Purpose: The purpose of this study was to investigate the displacement of the median nerve in the carpal tunnel during finger motion at varied wrist positions using transverse ultrasound in healthy volunteers, in order to clarify the appropriate position of a wrist splint in treating carpal tunnel syndrome. Methods: Fifty wrists of 25 asymptomatic volunteers were evaluated by transverse ultrasound. The location of the median nerve in the carpal tunnel was examined at 5 wrist positions (neutral, 60° dorsiflexion, 60° palmar flexion, 40° ulnar flexion, 10° radial flexion) with all 5 fingers in full extension, all 5 fingers in full flexion, and isolated thumb in full flexion, respectively. Results: The median nerve was located significantly (p<0.05) more dorsally at the wrist dorsal flexion position, more ulnopalmarly at the wrist palmar flexion position, more radially at the wrist radial flexion position, and more radially at the wrist ulnar flexion position than at the wrist neutral position in all 5 fingers at full extension. The median nerve moved the most significantly dorsally among all wrist positions during finger motion at the wrist dorsal flexion position (p<0.05). Conversely, the median nerve moved the most significantly ulnopalmarly at the wrist palmar flexion position with all 5 fingers in full flexion among all wrist positions during finger motion (p<0.05). This latter wrist and finger position induced significant displacement of the median nerve toward the transverse carpal ligament, and compressed it between the flexor tendons and the transverse carpal ligament. Conclusions: This study showed that there is a significant relationship between the median nerve displacement in the carpal tunnel and the motion of the wrist and fingers. This finding suggests that the compression or the shearing stress of the median nerve caused by the movement of the flexor tendons is reduced in the wrist dorsal flexion position compared with other wrist positions. This wrist dorsal flexion position could be the appropriate position for a wrist splint in the treatment for carpal tunnel syndrome. This ultrasound information provides further knowledge and understanding of the biomechanics and pathophysiology of the carpal tunnel. It could also help in the accurate analysis and assessment of diagnostic images and treatment for carpal tunnel syndrome.
Measurement of interrupter airway resistance (Rint) is a convenient alternative to standard spirometry for assessing respiratory function in uncooperative young children. The aim of the present prospective study was to establish the normative data and predictive equation of Rint in Japanese preschool children. A total of 214 children were enrolled from a single kindergarten; however, 129 were excluded because they met at least 1 of the exclusion criteria, such as wheezing history or recent common cold. Expiratory Rint values were assessed in 85 of the children, but technically unsatisfactory measurements were obtained in 5 of them. Thus, 80 healthy Japanese children (39 boys and 41 girls) without any history or symptoms of respiratory tract diseases were evaluated. Their age, body height, and body weight ranges (median) were 1.67 to 6.42 (4.38) years, 79.8 to 120.9 (102.5) cm, and 10.4 to 24.9 (15.8) kg, respectively. The mean Rint was 0.93±0.25 kPa/L/s (range=0.46-1.49 kPa/L/s). The Rint tended to decrease with increasing age and body height (r=-0.65; P<0.01), but sex played no significant role (P=0.71). The predictive equation based on body height derived by linear regression was expiratory Rint (kPa/L/s) =2.513-0.01567×body height (cm) (multiple correlation coefficient=0.653). Because 79 of the 80 measured Rint values were within 140% of the predictive Rint value, we calculated a 140% cut-off for predicting bronchoconstriction. Our results provide a reference value for evaluating the degree of airway obstruction in young Japanese children.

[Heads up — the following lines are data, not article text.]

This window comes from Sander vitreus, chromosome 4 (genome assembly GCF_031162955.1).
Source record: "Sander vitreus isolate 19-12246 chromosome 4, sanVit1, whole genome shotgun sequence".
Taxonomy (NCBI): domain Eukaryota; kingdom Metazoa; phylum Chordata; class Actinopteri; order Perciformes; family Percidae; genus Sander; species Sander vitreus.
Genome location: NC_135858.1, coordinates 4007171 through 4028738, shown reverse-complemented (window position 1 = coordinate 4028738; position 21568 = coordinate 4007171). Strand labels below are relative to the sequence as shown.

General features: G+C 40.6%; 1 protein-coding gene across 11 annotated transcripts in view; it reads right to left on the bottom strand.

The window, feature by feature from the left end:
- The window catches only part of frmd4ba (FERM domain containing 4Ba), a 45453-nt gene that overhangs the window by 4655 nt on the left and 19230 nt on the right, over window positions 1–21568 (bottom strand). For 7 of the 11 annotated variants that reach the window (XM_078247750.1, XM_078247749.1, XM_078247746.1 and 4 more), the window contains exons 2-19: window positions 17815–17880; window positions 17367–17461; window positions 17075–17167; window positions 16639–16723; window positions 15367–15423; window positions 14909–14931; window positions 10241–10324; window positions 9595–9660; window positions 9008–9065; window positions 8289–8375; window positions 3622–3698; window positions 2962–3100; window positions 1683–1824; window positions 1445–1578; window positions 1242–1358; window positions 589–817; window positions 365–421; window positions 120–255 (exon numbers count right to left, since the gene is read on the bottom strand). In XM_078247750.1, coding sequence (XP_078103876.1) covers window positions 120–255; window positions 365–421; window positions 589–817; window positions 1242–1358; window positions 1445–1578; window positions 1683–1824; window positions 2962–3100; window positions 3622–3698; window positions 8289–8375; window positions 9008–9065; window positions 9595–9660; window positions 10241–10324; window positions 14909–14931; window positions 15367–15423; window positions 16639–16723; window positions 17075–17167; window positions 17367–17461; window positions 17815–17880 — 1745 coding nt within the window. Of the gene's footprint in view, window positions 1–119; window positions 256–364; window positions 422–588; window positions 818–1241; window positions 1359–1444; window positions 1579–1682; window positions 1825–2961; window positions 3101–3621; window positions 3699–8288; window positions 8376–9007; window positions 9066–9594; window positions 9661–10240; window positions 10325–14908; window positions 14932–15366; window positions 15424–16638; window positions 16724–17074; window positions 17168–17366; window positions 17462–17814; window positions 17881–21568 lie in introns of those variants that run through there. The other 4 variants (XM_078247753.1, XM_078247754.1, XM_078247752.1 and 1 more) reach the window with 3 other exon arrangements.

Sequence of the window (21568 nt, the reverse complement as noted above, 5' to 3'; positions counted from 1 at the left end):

Background: Comatose acute stroke patients are at high risk of malnutrition, especially hypoproteinemia. However, when to start and how to provide nutrition to these patients are unclear. The purpose of this study was to determine the optimum timing and methods of nutritional supplementation to comatose acute stroke patients. Methods: A total of 273 comatose acute stoke patients who were unable to eat were enrolled. They received peripheral intravenous low-calorie solutions for the first 4 days after admission (days 0-3), and serum protein concentrations were measured on days 2, 3, and 4. From day 4, 5 different nutritional regimens were administered (25 kcal/kg/day), (including enteral nutrition [EN], total parenteral nutrition [TPN], tube feeding of 20% glucose solution, and combinations of these nutritional supplementations),. Serum concentrations of total protein and albumin were measured on days 10, 14, and 21. The patients who had EN until day 21 from day 4 were defined as EN group, and who had TPN were as TPN group. Results: Serum protein concentrations decreased slightly on day 2 and decreased significantly on days 3 and 4. From day 4 to 14, the recovery of serum protein was better in the TPN group than in the EN group. Conversely, after day 14, recovery from hypoproteinemia was better in the EN group than in the TPN group. However, when diarrhea was caused by EN, further hypoproteinemia occurred and caused patients to require TPN. The recovery from hypoproteinemia was earliest in patients receiving TPN with 20% glucose fed through a nasogastric tube from day 4 to 13 followed by EN after day 14. Hospitalization was statistically shorter for patients with a nutritionally early recovery than for patients with a delayed recovery, but clinical outcome did not differ significantly between the groups. Conclusion: It is nutritionally disadvantageous not to start nutritional support within 3 days after admission in comatose acute stroke patients. However, starting EN too early is not nutritionally beneficial, and TPN with 20% glucose fed through a tube is recommended as adequate nutrition for these patients. However, TPN should not be employed for longer than 10 days, because switching to EN after this period contributes to better nutritional recovery than continuing TPN.